Whether you celebrate Christmas or Hanukkah, there’s likely been some decorating going on at your house in preparation for the season that usually brings a flood of family and friends into our homes.
The holidays make this a festive time of year with gifts, fun decorations, family visits and lots of laughter. But they can also ring in extra energy use for heating, decorative lights and more. So, what steps can you take to make sure the holidays don’t leave a surprise ‘gift’ on your next electric bill?
One of the most popular ways to save energy without dimming the holiday cheer is switching to light emitting diode (LED) holiday lights. These long-lasting energy-efficiency lights have been used for years in vehicles to let you know when you’re low on gas or need an oil change. Over the past few years, prices have dropped low enough to make these bulbs cost-effective for decorative use.
On the plus side, LEDs last longer than traditional incandescent lights. They run cool and colors don’t fade over time. Best of all, they use about a tenth of the energy for the same amount of light.
The news isn’t all cheery. Decorative LEDs cost much more than strands of typical lights – up to $40 more to outfit a tree, according to Consumer Reports, an independent product tester. But over time, the higher investment pays off. When Consumer Reports compared LEDs and incandescent holiday lights in 2007, they found LEDs use between 1 and 3 kWh of energy, compared to between 12 to 105 kWh for traditional lights. This translates into savings of up to $11 every year. Because LEDs are more durable, lasting more than 4,000 hours while incandescent bulbs burn out by the 2,000 hour mark, the initial investment pays dividends in the long haul.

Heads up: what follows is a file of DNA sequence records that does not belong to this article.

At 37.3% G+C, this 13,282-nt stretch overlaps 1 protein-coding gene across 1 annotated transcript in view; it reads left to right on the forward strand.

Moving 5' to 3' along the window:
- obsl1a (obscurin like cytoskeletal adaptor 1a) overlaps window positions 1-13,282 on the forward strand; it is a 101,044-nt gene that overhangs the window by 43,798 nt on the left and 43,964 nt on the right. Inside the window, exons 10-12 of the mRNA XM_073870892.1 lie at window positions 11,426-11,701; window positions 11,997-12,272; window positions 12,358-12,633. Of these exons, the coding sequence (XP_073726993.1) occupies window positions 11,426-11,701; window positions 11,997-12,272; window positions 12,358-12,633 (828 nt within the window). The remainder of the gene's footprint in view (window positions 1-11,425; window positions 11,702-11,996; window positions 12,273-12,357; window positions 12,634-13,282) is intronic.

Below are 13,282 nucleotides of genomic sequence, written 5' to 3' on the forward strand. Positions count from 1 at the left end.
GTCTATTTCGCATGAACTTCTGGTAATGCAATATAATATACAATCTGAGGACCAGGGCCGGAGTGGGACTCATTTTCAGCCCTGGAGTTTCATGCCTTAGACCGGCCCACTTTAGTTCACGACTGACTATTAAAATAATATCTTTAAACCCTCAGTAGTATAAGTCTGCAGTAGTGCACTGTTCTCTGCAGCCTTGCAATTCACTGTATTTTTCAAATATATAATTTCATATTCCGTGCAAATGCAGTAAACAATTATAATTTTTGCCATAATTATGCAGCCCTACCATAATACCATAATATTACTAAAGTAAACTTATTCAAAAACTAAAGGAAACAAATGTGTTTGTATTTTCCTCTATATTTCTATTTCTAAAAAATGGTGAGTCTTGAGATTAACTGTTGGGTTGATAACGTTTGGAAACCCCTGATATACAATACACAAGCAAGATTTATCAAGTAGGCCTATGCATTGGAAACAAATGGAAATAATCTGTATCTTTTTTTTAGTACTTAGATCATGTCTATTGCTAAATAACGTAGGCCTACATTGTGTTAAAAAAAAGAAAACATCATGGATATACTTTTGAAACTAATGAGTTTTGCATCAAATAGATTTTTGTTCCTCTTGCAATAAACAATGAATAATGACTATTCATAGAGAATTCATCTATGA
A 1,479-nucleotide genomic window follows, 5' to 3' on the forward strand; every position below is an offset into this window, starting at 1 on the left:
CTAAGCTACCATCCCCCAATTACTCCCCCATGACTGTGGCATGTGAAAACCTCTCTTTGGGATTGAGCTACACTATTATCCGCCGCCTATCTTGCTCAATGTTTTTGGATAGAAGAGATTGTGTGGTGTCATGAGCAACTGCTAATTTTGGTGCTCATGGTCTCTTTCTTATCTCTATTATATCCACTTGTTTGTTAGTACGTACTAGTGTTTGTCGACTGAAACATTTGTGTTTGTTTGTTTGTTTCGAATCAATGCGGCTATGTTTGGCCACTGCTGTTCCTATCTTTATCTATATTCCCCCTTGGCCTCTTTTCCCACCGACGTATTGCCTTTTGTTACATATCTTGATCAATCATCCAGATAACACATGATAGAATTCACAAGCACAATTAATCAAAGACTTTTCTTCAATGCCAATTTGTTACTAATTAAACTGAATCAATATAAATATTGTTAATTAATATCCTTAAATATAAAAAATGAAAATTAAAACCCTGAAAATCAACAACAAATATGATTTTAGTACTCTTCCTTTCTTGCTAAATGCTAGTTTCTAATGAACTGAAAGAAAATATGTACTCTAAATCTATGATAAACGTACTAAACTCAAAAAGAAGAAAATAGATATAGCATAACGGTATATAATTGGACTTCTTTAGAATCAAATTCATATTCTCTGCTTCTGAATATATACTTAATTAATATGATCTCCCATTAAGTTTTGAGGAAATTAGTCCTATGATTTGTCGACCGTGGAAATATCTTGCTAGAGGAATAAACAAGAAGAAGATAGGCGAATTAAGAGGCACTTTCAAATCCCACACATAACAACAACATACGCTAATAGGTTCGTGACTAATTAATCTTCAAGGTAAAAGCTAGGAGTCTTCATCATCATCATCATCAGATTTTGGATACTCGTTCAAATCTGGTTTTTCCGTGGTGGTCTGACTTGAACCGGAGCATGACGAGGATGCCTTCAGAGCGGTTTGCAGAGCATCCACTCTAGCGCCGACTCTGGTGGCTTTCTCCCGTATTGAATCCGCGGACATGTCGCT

Whether or not you fork out extra bucks to switch to LEDs, it’s a good idea to turn off your holiday lights before you go to bed. Consider installing timers to reduce the amount of time your holiday lights are on. Just 10 incandescent strands lit for 13 hours a day can easily add more than $50 to an electric bill. Limit light displays to no more than six hours nightly.
Lights are not the only holiday addition impacting your electric bill – family guests add to your costs, too. Because everyone wants to stay toasty during colder holiday months, heating usually accounts for the lion’s share of cold weather energy costs. Extra guests also translate into extra water to heat for showers.
Make sure you set your thermostat as low as comfort permits. Each degree above 68 adds 2 percent to 3 percent to the amount of energy needed to heat your home. Conversely, you’ll save by lowering your thermostat (and leaving it there).
You can expect extra guests to strain your electric water heater – folks often take longer showers in colder weather, increasing water-heating costs. Before guests arrive, consider installing a low-flow shower head to reduce the amount of water used and try to keep showers to six minutes or less.
Finally, in the average home, 75 percent of the electricity used to power electronic gifts and gadgets is used while the products are actually OFF. This phantom power use can be avoided by unplugging the items or using a power strip.
To learn more about ways to cut home energy use, visit TogetherWeSave.com
To monitor your daily energy use, visit MyUsage.com
Sources: Consumer Reports, U.S. Department of Energy
Story contributed by John Bruce, a freelance writer based in South Carolina. He writes on energy efficiency for the National Rural Electric Cooperative Association, the Arlington, VA. – based service arm of the nation’s 900-plus consumer-owned, not-for-profit electric cooperatives.